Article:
(CNN) - The group working to keep control of the House in Republican hands raised $9.9 million in March and finished the first quarter of the year with $31 million cash on hand, according to the National Republican Congressional Committee.
Over the course of the first three months of 2014, the NRCC said Sunday it raised $21.2 million, its largest first-quarter haul since 2003.
What will happen in Ukraine depends on who you ask. Officials from Russia, Ukraine and the United States appeared on the political talk shows to spin their narrative of events on the ground in the eastern European country embroiled in turmoil.
If you spent the Easter holiday doing something other than watching the Sunday political talk shows but want to get up to speed on this Monday morning for the week ahead, we’ve got you covered with this comprehensive take on all-things politics.
Updated 12:29 p.m. ET, 4/20/2014
Washington (CNN) – President Barack Obama attended Easter services at the 19th Street Baptist Church on Sunday, a house of worship that he visited the Sunday before he was first inaugurated President in 2009.
There were a number of similarities between Obama’s 2009 and 2014 appearances at the historic Baptist church, including the Reverend Dr. Derrick Harkins, who oversaw both services.
(CNN) – Nonpartisan political handicapper Stuart Rothenberg said Sunday it's hard to imagine Republicans can run entirely on a platform against Obamacare from now until the November midterm elections.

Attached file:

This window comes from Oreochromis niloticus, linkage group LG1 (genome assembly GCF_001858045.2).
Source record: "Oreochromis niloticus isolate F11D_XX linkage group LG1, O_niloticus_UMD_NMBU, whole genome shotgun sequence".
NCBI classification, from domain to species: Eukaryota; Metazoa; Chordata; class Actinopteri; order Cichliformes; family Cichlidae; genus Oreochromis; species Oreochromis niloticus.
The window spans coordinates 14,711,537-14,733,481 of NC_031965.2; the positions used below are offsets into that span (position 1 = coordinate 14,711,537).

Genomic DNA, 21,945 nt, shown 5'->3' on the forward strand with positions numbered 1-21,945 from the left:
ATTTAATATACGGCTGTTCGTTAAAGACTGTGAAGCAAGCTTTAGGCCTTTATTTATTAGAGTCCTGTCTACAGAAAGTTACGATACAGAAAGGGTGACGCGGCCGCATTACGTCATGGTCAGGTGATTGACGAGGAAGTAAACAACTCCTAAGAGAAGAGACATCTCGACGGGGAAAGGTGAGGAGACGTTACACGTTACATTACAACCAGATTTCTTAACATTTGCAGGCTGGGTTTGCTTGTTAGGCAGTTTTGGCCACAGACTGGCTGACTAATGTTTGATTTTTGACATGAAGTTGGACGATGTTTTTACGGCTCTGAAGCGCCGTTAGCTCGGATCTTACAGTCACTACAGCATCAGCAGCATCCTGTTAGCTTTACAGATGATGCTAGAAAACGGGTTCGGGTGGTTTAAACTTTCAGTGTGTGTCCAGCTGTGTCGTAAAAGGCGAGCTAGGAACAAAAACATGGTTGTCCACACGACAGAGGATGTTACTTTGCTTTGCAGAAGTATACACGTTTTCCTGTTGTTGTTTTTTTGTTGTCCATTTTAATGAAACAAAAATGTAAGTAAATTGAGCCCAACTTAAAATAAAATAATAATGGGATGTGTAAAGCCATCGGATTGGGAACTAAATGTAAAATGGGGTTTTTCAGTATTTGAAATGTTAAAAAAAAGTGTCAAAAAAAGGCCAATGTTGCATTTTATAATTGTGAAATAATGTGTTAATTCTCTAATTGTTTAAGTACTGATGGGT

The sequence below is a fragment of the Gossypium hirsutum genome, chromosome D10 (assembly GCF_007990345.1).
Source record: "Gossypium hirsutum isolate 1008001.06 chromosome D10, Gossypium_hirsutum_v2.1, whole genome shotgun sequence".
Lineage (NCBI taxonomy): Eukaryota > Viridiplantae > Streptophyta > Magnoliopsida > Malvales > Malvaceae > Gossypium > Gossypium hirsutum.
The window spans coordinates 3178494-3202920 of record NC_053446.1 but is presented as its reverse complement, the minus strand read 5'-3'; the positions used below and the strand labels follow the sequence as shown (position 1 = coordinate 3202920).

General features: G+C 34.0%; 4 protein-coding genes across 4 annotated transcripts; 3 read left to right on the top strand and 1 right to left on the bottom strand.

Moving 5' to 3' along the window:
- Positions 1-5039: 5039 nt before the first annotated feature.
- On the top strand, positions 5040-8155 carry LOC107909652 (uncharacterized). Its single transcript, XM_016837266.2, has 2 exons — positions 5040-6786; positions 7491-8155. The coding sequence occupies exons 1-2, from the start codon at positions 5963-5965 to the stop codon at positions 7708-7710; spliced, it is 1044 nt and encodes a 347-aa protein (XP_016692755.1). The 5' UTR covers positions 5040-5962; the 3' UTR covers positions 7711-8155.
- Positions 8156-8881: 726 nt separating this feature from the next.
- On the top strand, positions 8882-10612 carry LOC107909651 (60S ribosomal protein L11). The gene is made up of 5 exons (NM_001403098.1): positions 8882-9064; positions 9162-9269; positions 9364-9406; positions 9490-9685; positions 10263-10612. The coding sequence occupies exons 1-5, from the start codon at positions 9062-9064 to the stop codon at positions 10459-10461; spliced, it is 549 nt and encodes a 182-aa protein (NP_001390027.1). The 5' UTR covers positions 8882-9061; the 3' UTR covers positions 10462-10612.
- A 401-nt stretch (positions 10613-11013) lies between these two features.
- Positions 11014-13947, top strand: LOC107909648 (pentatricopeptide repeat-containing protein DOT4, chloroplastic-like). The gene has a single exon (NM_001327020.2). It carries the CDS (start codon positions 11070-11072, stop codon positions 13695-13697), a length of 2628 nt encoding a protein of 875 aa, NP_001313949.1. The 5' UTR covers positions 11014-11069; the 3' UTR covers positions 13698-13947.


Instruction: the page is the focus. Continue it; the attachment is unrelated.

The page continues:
"I think the cake has been baked on the (Affordable Care Act)," Rothenberg said on CNN's "State of the Union." "I don't think there are a bunch of people changing their opinions now."
CNN's John King and other top political reporters empty out their notebooks each Sunday on "Inside Politics" to reveal five things that will be in the headlines in the days, weeks and months ahead.
1. Another Governor Carter in Georgia?: Republicans are looking to make gains coast to coast this midterm election year, while Democrats are largely on defense. But Georgia – yes Georgia – is one unlikely source of guarded Democratic optimism - in part because of two famous names on the ballot.
A crowded Republican Senate primary field could potentially help Democrat Michelle Nunn. And GOP Gov. Nathan Deal took a hit in the polls after a disastrous response to a big snow storm last year which leaves an opening for state Sen. Jason Carter.